Loading... Please wait...

Our Newsletter

You Recently Viewed...

Joe Royle

Bookmark and Share


Footballer for Everton, Manchester City and Norwich and club manager for Oldham, Everton, Manchester City.
Now manager of Ipswich Town.
League career: Everton (270+ appearances & 119 goals); Manchester City, Norwich.
England internationals: 6 Full Caps.
Other highlights: League championship (1970);
League cup (1976); FA Cup (1995 - Everton).

Having enjoyed success in the North West of England with Oldham, Everton and Manchester City, Joe Royle was given the opportunity to return to management with Ipswich Town, on 28 th October 2002. At the age of 53, Joe was appointed to succeed George Burley at Portman Road, 17 months after being dismissed from Maine Road after Manchester City's relegation to division one.

He is best known for his FA Cup achievements with Oldham and Everton, but it is perhaps the promotions he secured with the 'Latics and City that highlight Joe's qualities as a manager, and make him an obvious choice for the Suffolk club, as the look to turn their team's fortunes around.

The amiable Merseysider began his playing career at Everton where he made over 270 appearances and scored 119 goals, including 23 in the 1970 championship winning side. Six England caps followed and Tony Book signed him for Manchester City in 1974 at a cost of £170,000. He added a League Cup winner's medal to his Championship ‘gong' in 1976 when Dennis Tueart scored a memorable overhead winner at Wembley against Newcastle.

When at Norwich in 1982 a serious knee injury forced Joe to retire from playing and three months later he was appointed as manager of Oldham.

Joe's twelve years at Boundary Park saw him transform the Latics, taking them from the old second division into the first division and subsequently keeping them in the premiership until 1994.

Their cavalier style won Joe and his side many friends and he took the team to Wembley in 1990, where they were unfortunate to lose by a single goal to Nottingham Forest in the League Cup final. Oldham were also beaten in the FA Cup semi-final that year, in a replay, by eventual winners Manchester United, a situation that repeated itself in 1994, at Wembley, when it took a typically spectacular volley from Mark Hughes in the last minute of the game to prevent Joe and his team from returning for the final. They lost the replay 4-1.

By this time Joe was winning many admirers himself, and Manchester City had already invited him to become their manager. The timing wasn't right for Joe, who stayed at Boundary Park, but when Oldham finally succumbed to relegation in 1994 and the manager's job at his old club Everton became available, he took it.

A struggling side was turned around and remarkably Joe led the Toffees to the FA Cup final in 1995. Paul Rideout's header gave his manager revenge at Wembley over Alex Ferguson and Manchester United and gave Everton their first, and only, major trophy since 1987. Everton finished in sixth place in the league the following year, but when money promised to him to sign Tore Andre Flo and Claus Lundekvam was not forthcoming, Joe decided to leave Goodison Park.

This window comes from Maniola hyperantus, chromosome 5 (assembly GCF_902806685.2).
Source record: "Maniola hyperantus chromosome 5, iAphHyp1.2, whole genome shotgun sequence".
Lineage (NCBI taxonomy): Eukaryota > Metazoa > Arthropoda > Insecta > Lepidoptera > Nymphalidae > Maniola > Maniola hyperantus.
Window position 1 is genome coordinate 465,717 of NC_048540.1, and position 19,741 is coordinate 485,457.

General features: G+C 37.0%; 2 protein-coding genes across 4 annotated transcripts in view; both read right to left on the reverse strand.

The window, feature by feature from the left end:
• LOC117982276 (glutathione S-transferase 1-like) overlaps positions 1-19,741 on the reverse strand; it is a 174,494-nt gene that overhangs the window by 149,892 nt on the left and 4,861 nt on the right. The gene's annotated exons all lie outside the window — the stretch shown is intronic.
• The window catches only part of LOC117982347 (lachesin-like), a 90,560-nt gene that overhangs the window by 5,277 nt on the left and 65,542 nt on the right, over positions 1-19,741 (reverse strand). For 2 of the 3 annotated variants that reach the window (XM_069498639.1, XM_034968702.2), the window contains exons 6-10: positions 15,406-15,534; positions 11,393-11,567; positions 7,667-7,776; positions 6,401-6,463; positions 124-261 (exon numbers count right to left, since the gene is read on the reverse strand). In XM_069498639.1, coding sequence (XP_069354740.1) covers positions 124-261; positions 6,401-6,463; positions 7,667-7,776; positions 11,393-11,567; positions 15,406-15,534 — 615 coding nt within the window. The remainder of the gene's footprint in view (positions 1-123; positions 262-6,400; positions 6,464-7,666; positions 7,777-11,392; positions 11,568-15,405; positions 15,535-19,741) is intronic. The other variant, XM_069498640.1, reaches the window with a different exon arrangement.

After nearly a year out of management, having assisted Glenn Hoddle in the England set-up, Dennis Tueart helped convince Joe that his future lay at Maine Road. City were in a desperate state having seen a succession of managers spend money the club could barely afford on an inflated squad of mediocre players.

Joe arrived too late to save the club from relegation to the second division for the first time in their history, but he started pruning the squad and bringing in cut-price professionals with the required strength of character to turn things round.

It proved a season of two halves in the second division. A relatively poor start before Christmas gave way to an impressive run thereafter. After just missing out on second place, City reached the play-off final and eventually secured their return to the first division, an incredible late comeback forced extra time and penalties against Gillingham.

With a team moulded in his own style, Joe typically formed a healthy relationship with chairman David Bernstein and a superb season followed. Joe became the first City manager in modern times to actually surpass the supporters' expectations as he achieved a second successive promotion and took Manchester City back to the top flight.

Tactically Joe belongs to the old school of English managers, often employing wingers, target men up front, tigerish midfielders and commanding centre halves. His ability to build a successful team with limited resources has made him quite a rare and valuable commodity in the English game.

For further information and appearance fees for this sporting personality please contact the office on 01702 202036 or Click Here for our email enquiry form.